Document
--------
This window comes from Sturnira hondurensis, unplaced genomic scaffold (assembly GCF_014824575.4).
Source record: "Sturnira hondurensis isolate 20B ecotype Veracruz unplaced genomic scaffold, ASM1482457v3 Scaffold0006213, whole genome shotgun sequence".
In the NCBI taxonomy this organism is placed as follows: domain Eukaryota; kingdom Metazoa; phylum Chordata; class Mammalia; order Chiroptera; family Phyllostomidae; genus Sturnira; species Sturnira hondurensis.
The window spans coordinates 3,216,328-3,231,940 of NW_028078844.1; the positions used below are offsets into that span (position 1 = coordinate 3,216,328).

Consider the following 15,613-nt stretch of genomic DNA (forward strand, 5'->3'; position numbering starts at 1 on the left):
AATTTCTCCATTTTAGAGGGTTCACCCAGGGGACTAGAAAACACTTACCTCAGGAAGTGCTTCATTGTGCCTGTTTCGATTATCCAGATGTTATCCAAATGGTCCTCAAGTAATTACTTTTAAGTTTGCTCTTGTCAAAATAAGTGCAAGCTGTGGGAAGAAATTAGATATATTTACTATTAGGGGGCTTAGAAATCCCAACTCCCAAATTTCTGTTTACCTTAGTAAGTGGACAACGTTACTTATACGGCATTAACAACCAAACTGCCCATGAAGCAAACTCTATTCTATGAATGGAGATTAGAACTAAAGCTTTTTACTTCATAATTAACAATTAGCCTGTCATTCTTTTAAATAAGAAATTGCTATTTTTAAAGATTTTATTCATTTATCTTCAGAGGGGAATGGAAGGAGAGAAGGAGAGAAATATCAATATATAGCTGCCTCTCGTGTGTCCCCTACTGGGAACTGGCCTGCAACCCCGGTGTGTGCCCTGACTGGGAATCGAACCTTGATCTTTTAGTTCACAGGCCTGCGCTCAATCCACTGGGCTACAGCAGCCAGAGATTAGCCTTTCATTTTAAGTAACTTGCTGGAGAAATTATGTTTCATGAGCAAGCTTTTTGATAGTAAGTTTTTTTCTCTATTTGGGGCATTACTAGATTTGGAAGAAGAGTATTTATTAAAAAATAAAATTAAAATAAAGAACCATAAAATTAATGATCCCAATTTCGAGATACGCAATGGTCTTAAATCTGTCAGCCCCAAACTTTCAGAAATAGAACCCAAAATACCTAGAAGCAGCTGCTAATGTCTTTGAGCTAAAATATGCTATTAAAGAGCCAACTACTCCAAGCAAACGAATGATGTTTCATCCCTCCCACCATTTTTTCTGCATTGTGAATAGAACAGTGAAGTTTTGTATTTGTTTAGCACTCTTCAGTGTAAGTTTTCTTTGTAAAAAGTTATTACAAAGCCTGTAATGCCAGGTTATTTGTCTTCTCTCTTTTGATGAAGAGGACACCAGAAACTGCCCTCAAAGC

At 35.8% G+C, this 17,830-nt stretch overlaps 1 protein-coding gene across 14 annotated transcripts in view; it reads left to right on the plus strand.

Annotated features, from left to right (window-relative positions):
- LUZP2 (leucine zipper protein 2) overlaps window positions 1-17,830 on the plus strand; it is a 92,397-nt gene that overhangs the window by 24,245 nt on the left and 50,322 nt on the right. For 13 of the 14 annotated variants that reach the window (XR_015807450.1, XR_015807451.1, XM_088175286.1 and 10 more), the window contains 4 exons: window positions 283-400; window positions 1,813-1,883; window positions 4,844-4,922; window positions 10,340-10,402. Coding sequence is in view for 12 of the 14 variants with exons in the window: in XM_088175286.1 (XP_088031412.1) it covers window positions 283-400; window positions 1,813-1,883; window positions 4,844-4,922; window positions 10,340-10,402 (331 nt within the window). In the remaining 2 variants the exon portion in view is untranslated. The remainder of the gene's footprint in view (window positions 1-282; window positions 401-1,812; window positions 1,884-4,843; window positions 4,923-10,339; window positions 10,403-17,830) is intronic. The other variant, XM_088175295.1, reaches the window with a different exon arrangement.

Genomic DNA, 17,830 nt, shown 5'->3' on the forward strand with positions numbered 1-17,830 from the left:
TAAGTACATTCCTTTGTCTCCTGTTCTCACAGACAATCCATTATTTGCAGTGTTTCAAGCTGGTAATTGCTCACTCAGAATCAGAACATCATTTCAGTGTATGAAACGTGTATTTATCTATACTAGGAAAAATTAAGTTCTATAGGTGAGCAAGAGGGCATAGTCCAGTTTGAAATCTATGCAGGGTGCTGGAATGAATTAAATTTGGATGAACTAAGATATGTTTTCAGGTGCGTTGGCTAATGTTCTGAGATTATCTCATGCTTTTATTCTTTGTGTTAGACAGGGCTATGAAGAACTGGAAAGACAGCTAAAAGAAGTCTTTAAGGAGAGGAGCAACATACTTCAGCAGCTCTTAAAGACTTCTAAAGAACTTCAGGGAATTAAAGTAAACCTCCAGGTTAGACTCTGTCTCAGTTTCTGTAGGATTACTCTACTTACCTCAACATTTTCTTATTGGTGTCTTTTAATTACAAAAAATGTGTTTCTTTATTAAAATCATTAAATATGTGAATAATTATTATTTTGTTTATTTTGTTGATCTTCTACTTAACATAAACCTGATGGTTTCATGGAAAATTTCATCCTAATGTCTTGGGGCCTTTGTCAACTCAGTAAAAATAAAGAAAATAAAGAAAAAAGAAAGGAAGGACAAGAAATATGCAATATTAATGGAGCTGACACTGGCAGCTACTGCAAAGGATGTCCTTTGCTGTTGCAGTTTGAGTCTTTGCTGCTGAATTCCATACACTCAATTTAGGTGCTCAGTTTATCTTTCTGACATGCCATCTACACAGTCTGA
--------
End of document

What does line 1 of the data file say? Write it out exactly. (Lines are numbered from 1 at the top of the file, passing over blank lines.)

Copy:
This window comes from Sturnira hondurensis, unplaced genomic scaffold (assembly GCF_014824575.4).